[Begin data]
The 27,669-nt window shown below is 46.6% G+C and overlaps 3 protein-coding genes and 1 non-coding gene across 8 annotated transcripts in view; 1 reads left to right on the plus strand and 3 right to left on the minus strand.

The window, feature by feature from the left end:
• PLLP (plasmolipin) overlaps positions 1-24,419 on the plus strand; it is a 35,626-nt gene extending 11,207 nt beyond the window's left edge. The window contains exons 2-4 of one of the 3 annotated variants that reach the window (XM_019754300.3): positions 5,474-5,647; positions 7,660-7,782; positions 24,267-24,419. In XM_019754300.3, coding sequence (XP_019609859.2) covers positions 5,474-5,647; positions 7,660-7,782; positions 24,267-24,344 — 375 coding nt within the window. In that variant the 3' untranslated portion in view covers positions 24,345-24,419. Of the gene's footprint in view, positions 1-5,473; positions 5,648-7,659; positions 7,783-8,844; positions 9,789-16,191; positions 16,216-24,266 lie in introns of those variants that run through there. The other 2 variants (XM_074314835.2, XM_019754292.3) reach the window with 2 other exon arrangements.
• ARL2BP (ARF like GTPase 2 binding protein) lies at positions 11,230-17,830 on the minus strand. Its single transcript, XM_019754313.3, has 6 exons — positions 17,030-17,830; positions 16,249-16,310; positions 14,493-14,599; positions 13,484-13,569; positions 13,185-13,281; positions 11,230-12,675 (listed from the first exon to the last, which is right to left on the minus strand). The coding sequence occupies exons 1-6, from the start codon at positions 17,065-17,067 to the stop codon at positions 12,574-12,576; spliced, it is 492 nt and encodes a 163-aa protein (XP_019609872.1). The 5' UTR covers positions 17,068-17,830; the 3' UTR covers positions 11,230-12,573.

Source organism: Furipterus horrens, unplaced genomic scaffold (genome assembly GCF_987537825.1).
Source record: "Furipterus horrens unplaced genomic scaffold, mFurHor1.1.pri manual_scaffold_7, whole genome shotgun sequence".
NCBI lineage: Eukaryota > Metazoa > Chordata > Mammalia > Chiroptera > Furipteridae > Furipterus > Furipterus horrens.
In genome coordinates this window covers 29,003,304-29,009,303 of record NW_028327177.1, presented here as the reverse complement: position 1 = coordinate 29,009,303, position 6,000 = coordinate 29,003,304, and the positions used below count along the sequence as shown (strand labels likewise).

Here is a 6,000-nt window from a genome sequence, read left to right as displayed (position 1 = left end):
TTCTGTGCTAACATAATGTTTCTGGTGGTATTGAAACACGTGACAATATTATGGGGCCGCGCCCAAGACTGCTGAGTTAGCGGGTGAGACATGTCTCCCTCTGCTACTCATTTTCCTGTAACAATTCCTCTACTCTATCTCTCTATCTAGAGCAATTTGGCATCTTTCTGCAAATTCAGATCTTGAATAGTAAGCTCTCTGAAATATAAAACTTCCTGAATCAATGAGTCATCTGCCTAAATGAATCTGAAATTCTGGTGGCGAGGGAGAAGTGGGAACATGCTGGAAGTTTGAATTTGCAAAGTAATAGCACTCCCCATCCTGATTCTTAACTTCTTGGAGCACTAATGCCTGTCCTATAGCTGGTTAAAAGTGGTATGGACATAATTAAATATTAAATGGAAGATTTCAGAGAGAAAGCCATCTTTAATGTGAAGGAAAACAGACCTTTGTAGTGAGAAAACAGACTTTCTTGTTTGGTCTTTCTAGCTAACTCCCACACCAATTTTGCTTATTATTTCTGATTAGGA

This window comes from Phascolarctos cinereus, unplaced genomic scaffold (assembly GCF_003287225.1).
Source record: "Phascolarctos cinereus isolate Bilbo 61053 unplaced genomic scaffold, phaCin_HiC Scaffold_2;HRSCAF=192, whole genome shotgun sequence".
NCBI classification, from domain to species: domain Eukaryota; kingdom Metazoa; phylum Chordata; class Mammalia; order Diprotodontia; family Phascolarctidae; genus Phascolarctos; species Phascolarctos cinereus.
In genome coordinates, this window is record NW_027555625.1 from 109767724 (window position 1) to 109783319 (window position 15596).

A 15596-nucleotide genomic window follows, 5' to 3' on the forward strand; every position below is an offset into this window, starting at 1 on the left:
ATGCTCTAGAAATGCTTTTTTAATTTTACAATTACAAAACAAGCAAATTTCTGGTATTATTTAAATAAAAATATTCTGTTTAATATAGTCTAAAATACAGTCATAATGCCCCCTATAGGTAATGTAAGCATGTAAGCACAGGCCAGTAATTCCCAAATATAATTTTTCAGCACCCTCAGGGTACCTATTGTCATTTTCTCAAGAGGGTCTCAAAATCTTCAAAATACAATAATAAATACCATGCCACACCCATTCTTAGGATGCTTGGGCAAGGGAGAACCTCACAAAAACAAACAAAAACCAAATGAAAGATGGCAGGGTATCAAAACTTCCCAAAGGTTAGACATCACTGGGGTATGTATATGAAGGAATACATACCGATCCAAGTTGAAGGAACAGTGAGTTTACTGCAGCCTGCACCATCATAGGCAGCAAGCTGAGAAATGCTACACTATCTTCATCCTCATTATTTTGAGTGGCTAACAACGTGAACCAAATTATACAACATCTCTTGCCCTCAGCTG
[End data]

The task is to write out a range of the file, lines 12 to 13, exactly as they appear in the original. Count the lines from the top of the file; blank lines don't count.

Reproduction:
Source record: "Phascolarctos cinereus isolate Bilbo 61053 unplaced genomic scaffold, phaCin_HiC Scaffold_2;HRSCAF=192, whole genome shotgun sequence".
NCBI classification, from domain to species: domain Eukaryota; kingdom Metazoa; phylum Chordata; class Mammalia; order Diprotodontia; family Phascolarctidae; genus Phascolarctos; species Phascolarctos cinereus.